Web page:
This week’s Emerging Author Spotlight is on Joe Bertalimio and his short story “Finding Utopia” in celebration of Short Story Month 2011 (#ssm2011)
Often mistaken for a professional bodybuilder, and with pythons like that it’s easy to see why, Joseph Bertalmio is actually a professional crap-novelist. Well…technically he’s not a professional because he doesn’t make any real money off of it. But he does profess to be a crap-novelist. So I guess he’s more like a Professor of Crap-Novels. Regardless of semantics, because it’d be a shame if they were to weigh down his biography, Joseph Bertalmio has spun a crap-zombie-novel, a crap-vampire-novel, and most recently a crap-hitchhiking-novel. In his downtime, he enjoys dropping crap-blogs. They’re pretty stinky. (from his website)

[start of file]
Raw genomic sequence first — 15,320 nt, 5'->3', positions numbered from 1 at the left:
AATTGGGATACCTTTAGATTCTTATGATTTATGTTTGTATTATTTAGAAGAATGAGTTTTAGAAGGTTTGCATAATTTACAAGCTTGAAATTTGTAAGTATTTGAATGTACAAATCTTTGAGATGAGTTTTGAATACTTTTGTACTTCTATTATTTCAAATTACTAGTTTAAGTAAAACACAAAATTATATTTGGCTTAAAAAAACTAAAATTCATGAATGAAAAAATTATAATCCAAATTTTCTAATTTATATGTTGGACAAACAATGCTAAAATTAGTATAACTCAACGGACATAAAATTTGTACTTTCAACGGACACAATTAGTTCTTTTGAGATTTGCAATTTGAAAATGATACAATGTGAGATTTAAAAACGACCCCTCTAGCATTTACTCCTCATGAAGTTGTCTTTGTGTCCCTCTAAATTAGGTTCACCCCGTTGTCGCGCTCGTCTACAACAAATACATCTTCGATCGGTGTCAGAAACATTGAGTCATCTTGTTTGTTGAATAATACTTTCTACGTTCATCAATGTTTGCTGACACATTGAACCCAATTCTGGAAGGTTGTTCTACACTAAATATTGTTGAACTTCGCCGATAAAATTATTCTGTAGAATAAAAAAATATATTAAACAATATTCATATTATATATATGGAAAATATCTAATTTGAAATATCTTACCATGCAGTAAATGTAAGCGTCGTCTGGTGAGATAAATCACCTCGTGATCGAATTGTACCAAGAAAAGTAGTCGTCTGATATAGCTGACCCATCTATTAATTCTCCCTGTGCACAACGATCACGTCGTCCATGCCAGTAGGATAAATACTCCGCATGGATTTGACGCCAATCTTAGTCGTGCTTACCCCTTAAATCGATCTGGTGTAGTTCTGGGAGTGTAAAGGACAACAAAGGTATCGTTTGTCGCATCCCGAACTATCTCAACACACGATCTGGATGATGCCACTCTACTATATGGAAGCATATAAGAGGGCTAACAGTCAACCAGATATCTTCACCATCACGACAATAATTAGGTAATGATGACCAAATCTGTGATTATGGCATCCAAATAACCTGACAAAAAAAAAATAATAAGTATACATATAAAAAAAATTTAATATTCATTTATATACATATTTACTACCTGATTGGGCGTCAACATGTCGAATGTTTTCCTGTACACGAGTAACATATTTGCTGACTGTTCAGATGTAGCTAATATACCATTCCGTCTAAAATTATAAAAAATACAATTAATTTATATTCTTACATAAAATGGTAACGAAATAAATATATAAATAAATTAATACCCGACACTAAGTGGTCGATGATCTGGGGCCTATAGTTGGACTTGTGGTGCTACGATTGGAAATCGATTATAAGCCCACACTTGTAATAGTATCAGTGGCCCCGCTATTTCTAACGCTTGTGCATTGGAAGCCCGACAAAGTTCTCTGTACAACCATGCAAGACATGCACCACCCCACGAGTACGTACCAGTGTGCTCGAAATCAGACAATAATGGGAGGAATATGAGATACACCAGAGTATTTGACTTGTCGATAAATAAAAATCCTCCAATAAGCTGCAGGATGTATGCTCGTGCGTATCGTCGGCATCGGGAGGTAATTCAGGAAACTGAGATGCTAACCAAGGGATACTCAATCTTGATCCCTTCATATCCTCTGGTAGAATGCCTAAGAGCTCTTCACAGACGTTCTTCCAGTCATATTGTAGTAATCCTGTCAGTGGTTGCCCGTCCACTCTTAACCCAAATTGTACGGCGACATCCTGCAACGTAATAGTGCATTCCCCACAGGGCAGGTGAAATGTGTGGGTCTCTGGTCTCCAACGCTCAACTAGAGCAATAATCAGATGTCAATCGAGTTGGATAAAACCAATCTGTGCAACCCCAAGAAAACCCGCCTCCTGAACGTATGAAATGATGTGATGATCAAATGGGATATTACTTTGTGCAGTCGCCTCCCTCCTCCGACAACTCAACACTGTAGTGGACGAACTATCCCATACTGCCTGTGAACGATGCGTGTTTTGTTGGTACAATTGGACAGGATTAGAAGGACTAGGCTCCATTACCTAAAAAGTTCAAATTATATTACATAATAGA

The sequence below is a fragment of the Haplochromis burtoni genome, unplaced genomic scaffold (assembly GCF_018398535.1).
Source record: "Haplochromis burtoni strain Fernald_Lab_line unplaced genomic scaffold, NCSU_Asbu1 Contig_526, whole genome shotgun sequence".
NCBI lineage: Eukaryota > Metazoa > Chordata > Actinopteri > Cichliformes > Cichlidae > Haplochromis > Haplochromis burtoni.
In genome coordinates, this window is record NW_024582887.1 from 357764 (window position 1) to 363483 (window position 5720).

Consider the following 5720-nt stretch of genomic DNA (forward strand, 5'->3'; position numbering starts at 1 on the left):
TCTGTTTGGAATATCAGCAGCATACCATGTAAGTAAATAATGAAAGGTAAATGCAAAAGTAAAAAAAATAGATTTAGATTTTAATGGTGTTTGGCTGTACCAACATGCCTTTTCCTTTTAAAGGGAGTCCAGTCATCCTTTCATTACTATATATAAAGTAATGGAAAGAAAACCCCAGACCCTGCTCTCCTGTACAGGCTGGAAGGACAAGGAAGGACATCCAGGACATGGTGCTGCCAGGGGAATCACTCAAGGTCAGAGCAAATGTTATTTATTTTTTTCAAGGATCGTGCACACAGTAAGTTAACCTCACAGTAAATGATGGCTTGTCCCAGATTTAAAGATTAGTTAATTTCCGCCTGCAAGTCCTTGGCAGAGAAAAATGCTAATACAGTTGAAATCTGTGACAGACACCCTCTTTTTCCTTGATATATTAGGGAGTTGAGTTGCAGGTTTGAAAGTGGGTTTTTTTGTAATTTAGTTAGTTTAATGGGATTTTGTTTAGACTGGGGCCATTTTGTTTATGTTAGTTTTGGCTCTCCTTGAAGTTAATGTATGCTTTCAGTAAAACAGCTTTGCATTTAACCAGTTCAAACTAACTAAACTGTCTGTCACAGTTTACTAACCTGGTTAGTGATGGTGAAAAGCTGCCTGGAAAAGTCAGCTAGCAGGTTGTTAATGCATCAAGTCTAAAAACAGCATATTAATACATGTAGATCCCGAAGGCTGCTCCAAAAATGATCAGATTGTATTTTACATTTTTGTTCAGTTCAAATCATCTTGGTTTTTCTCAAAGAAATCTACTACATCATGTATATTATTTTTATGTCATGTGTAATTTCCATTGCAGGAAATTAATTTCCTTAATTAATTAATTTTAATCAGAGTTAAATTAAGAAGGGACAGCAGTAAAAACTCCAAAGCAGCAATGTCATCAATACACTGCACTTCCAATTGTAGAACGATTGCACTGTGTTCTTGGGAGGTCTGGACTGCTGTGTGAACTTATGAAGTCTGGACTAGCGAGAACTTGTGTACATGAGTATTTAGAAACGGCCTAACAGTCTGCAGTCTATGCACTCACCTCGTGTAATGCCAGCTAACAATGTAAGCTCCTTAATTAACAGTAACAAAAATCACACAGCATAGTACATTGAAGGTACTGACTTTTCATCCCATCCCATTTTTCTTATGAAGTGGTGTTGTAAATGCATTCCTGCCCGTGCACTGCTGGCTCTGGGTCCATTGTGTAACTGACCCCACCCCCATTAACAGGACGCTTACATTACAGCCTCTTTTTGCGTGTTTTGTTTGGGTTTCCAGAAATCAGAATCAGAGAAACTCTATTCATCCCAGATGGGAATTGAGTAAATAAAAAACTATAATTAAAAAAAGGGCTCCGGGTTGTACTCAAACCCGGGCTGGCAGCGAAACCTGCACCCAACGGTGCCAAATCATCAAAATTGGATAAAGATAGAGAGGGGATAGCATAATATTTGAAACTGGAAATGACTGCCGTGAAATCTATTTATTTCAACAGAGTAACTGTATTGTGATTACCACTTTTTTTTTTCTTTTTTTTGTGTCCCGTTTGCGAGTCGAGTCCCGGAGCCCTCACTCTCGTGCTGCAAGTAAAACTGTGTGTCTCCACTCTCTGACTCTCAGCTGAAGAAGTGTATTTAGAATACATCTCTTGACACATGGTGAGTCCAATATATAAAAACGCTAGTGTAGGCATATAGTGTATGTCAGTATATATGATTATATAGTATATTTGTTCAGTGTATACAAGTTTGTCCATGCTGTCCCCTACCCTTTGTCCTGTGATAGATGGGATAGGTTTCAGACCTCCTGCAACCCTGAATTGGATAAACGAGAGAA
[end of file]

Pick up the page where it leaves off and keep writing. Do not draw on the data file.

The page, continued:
For today’s classic short story, I bring you “The Lottery” by Shirley Jackson.
This is one of those that I read in High School, and it affected me so deeply, I still carry it 25 years later. I also teach this story every semester at Austin Community College.
Shirley Jackson. (born Dec. 14, 1919, San Francisco, Calif., U.S.—died Aug. 8, 1965, North Bennington, Vt.) U.S. novelist and short-story writer. She is best known for her story “The Lottery” (1948), a chilling tale that provoked outrage when first published, and The Haunting of Hill House (1959; film, 1963, 1999). These and her other five novels, including We Have Always Lived in the Castle (1962), confirmed her reputation as a master of Gothic horror and psychological suspense. (from Biography.com)
To participate in the Short Story Month 2011 celebration on Twitter, please use the hashtag #ssm2011
Share your thoughts on “Finding Utopia” below. Let’s talk.